Brian DeMars

Date Approved


Degree Type

Open Access Thesis

Degree Name

Master of Arts (MA)

Department or School

English Language and Literature

Committee Member

Abby Coykendall, Ph.D, Chair

Committee Member

Elisabeth Däumer, Ph.D


The gothic novel’s emergence as a dominant genre in the 19th century is illustrative of a shift in popular ideology taking place in Western Europe during this period. Competing viewpoints, particularly between opposing classes, directly reflect the uncertainties, anxieties, and aspirations of a continent undergoing a significant transition. Because the gothic draws upon the tension between contending attitudes—spiritualism and secularism, realism and romanticism, nationalism and imperialism, and aristocratic and bourgeois—it exposes how ideology embedded in these concepts either adds to or detracts from the greater good of the community.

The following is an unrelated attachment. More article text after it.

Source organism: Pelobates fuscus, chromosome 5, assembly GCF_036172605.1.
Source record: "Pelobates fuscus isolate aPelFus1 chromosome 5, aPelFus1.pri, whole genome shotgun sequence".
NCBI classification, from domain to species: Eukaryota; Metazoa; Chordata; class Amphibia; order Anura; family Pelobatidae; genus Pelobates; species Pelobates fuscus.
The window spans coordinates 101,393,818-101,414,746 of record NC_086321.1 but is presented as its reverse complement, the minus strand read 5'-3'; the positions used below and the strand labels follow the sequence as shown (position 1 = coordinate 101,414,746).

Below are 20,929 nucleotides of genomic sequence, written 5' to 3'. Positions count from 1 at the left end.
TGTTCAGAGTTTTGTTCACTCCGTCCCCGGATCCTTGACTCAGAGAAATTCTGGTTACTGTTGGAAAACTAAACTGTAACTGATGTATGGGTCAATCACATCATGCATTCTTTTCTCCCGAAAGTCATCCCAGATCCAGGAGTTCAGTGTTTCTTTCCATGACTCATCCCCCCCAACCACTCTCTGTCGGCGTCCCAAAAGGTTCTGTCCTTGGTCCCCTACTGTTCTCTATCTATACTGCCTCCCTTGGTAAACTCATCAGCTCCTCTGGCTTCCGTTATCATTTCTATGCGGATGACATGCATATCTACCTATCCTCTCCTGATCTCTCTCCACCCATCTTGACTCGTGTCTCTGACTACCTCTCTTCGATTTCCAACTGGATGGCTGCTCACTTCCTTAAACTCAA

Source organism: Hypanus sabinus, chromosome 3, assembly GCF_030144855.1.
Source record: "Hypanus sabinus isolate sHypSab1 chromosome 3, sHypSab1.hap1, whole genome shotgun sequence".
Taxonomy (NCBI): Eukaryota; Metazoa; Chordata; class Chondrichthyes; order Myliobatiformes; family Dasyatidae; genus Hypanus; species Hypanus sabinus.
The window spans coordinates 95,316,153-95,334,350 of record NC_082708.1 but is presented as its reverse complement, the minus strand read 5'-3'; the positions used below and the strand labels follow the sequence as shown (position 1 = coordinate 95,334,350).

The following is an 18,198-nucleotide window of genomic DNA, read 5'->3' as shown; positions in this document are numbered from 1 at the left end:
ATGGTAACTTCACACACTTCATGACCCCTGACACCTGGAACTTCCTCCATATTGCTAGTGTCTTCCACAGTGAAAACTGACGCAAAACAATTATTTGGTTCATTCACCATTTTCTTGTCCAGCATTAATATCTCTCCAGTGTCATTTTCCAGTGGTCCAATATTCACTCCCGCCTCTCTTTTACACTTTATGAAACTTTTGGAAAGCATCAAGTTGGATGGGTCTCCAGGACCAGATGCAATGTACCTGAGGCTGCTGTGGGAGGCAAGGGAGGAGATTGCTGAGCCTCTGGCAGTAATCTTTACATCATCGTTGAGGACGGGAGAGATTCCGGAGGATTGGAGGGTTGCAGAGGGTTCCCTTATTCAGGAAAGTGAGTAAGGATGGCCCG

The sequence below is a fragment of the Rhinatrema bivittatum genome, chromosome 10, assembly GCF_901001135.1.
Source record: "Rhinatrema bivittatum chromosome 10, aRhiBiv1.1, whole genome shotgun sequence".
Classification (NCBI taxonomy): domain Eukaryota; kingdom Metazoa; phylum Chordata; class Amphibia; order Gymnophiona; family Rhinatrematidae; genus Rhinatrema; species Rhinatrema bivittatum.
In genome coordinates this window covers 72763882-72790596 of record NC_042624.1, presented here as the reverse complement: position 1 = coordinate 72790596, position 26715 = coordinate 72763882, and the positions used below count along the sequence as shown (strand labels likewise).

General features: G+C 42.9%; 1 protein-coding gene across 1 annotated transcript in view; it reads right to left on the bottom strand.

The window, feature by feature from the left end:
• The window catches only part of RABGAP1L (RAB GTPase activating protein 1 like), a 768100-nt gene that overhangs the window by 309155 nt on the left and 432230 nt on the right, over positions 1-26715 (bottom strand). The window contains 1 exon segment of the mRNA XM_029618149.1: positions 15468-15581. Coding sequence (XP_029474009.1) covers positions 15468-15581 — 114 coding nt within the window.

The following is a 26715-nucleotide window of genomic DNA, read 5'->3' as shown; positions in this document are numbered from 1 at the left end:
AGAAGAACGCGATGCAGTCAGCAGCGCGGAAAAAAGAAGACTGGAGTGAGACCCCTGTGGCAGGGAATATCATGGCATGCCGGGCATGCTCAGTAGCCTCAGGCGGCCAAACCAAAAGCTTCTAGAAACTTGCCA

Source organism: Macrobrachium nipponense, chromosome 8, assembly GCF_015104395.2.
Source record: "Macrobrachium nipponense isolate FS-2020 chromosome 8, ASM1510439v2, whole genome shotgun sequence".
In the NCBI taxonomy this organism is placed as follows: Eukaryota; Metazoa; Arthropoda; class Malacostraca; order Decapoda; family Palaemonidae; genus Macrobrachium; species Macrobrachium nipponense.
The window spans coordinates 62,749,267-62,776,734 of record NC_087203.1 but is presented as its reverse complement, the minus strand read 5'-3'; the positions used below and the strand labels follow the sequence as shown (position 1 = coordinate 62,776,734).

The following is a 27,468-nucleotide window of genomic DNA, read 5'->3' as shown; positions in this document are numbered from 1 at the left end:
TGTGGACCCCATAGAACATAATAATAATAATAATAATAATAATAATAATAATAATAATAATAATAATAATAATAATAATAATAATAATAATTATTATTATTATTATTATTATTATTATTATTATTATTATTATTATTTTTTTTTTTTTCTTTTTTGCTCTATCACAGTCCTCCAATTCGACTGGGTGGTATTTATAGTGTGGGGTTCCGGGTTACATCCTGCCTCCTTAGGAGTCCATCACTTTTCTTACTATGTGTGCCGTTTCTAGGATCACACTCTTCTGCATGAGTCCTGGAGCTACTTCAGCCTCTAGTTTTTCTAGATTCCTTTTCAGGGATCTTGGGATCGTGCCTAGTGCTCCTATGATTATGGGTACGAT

The technique of doubling is utilized to locate divergent ideologies and to demonstrate the complexity of reconciling them. The preferential treatment of middle-class values in the gothic helped shift mainstream conceptions of morality. In combination with contemporary critical theory, through the treatment of doubles, this thesis aims to address how the gothic influenced shifts in social and cultural trends.